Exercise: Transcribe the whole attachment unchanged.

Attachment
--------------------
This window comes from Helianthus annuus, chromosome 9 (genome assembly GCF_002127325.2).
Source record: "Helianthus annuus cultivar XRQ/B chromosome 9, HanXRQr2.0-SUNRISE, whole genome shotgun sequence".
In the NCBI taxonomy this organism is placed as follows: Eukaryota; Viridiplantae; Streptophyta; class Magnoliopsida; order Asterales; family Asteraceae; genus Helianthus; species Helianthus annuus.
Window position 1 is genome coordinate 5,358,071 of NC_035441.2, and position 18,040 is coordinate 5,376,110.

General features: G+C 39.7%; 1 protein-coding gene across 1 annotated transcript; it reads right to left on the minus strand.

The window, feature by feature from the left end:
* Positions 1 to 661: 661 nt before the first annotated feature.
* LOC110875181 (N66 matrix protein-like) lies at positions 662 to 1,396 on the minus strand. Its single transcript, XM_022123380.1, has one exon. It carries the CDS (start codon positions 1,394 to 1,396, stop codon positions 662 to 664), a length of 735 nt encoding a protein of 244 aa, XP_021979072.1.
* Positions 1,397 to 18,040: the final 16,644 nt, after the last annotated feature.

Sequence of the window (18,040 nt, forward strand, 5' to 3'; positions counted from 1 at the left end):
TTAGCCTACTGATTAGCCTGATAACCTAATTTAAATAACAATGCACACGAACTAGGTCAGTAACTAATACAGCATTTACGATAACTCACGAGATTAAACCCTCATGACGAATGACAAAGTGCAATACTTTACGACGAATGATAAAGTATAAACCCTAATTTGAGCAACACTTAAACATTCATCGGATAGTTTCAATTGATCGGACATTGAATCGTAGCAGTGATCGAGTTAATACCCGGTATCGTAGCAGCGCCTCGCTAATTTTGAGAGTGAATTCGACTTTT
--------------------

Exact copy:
This window comes from Helianthus annuus, chromosome 9 (genome assembly GCF_002127325.2).
Source record: "Helianthus annuus cultivar XRQ/B chromosome 9, HanXRQr2.0-SUNRISE, whole genome shotgun sequence".
In the NCBI taxonomy this organism is placed as follows: Eukaryota; Viridiplantae; Streptophyta; class Magnoliopsida; order Asterales; family Asteraceae; genus Helianthus; species Helianthus annuus.
Window position 1 is genome coordinate 5,358,071 of NC_035441.2, and position 18,040 is coordinate 5,376,110.

General features: G+C 39.7%; 1 protein-coding gene across 1 annotated transcript; it reads right to left on the minus strand.

The window, feature by feature from the left end:
* Positions 1 to 661: 661 nt before the first annotated feature.
* LOC110875181 (N66 matrix protein-like) lies at positions 662 to 1,396 on the minus strand. Its single transcript, XM_022123380.1, has one exon. It carries the CDS (start codon positions 1,394 to 1,396, stop codon positions 662 to 664), a length of 735 nt encoding a protein of 244 aa, XP_021979072.1.
* Positions 1,397 to 18,040: the final 16,644 nt, after the last annotated feature.

Sequence of the window (18,040 nt, forward strand, 5' to 3'; positions counted from 1 at the left end):
TTAGCCTACTGATTAGCCTGATAACCTAATTTAAATAACAATGCACACGAACTAGGTCAGTAACTAATACAGCATTTACGATAACTCACGAGATTAAACCCTCATGACGAATGACAAAGTGCAATACTTTACGACGAATGATAAAGTATAAACCCTAATTTGAGCAACACTTAAACATTCATCGGATAGTTTCAATTGATCGGACATTGAATCGTAGCAGTGATCGAGTTAATACCCGGTATCGTAGCAGCGCCTCGCTAATTTTGAGAGTGAATTCGACTTTT